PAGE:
Brazil: Piranha Fishing on the Amazon River
By Jason Gardner
Handle With Caution
“Yeow!” My boat mate yelped, scrambling in our dugout canoe to find something to staunch the blood gushing from his thumb. “Those little fish really bite!”
Our guides on the tour of the Amazon River in northern Brazil somehow overlooked emphasizing caution when handling the piranha – thus the first victim. We fished simply: bamboo poles, line, a hook, and a chunk of raw meat as bait. There’s no fancy reel or net – just our hands to unhook the little monsters.
Piranha fishing remains a highlight of the four-day trip. I chose a family-run agency in Manaus that provided a detailed itinerary, simple but excellent food, and hammocks instead of air-conditioned cabins. On the Amazon, our destination was the Anavilhas Islands, known for its birdlife and wild beauty.
The trip proved magical from the start – we spotted two pink dolphins (“boi de rosa” or “pink cow”) cavorting in the harbor water, coming up for air and flashing their bright pink sides. On the river, we passed palafitos — houses on stilts, guarding against the river’s rise and fall, a three-meter range during the rainy season.
Our guide, Anandi, provided more facts: the Amazon stretches over 6,000 kilometers (3,278 miles) from Peruvian Andes to the Atlantic. One-fifth of all fresh water on earth runs through the region. At its mouth, the river’s width equals the distance between Paris and London.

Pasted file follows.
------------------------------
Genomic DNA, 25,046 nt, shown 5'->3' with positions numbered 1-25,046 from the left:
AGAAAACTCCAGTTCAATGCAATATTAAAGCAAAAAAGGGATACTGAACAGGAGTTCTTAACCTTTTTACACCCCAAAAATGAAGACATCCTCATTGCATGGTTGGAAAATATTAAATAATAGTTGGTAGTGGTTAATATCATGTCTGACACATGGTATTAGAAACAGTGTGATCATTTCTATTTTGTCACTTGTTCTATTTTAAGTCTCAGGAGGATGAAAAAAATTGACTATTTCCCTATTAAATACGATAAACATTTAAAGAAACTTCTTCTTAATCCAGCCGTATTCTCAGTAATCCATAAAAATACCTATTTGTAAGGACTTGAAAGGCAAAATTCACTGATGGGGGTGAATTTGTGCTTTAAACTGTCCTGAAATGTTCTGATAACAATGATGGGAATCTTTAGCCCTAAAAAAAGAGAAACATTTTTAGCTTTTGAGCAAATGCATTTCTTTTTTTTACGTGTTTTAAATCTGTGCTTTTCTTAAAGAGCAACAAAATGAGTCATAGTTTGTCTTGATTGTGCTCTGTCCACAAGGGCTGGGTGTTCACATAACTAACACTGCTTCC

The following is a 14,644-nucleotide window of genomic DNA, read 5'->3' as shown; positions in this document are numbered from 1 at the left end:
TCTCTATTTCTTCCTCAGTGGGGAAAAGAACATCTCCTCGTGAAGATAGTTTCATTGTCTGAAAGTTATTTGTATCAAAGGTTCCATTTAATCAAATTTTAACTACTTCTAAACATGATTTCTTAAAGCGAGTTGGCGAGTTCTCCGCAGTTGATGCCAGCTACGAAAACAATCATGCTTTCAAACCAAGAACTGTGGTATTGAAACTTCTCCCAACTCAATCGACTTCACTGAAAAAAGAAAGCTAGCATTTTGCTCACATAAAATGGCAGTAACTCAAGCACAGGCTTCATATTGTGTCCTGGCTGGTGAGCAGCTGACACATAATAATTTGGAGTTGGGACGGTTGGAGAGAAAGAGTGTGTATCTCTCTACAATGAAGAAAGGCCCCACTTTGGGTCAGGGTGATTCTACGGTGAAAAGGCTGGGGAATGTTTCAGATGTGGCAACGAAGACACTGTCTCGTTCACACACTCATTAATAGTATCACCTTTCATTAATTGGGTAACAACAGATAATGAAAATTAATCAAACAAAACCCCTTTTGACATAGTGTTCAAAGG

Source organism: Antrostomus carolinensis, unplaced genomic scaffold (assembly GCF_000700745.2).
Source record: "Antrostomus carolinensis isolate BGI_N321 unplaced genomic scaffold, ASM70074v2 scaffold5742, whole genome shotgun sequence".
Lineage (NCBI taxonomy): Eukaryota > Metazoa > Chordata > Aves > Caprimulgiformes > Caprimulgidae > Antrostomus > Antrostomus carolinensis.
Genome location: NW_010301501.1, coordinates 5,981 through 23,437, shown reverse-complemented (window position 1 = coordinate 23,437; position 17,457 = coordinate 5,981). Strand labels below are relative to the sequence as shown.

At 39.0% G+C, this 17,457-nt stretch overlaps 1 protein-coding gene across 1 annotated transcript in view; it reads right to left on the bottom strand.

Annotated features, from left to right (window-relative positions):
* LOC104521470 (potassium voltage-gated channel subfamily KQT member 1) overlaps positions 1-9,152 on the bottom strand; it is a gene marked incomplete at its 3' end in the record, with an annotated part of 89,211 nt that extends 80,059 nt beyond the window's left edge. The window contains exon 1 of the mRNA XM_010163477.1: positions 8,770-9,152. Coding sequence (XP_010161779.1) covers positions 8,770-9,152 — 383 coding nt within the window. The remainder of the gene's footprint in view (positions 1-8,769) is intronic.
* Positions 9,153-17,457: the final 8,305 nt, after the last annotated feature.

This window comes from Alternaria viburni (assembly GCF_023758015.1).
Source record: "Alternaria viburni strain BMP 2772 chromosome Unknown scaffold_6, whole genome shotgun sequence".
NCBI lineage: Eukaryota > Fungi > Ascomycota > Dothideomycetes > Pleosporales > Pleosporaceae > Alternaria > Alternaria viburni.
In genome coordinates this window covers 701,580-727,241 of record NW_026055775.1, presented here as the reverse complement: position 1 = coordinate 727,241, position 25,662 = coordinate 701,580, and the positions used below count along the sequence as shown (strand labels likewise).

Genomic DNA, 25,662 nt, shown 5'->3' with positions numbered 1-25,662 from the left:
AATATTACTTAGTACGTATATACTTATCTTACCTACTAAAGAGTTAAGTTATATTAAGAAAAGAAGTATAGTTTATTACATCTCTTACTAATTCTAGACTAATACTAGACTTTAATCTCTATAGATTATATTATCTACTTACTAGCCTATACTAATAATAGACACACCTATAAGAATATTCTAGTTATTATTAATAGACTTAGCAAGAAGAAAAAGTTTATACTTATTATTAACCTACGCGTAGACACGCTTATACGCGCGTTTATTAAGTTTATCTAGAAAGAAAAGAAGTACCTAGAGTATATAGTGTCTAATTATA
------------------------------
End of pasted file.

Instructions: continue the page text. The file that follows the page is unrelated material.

Yet statistics faded once we encountered the “meeting of the waters,” where the dark Rio Negro combines with the coffee-colored Rio Salimoes to form the Amazon. Our tour stayed on the Rio Negro, which houses far fewer mosquitoes because of the water is more acidic than Coca-Cola.
I quizzed Anandi about his background. “Carpentry was my first profession, and I built many houses on the Amazon River for the local people, called caboclos,” he said. Indeed, as we passed fazendas (ranches), ostrich farms, and churches in small villages, he pointed out individual homes he’d built along the banks.
“When I wanted to become a guide, first I learned everything I could about the region. Then I ventured into the wilderness with my machete, hammock, and boots for 15 days, surviving only on jungle food and my wits. It was how I tested myself.”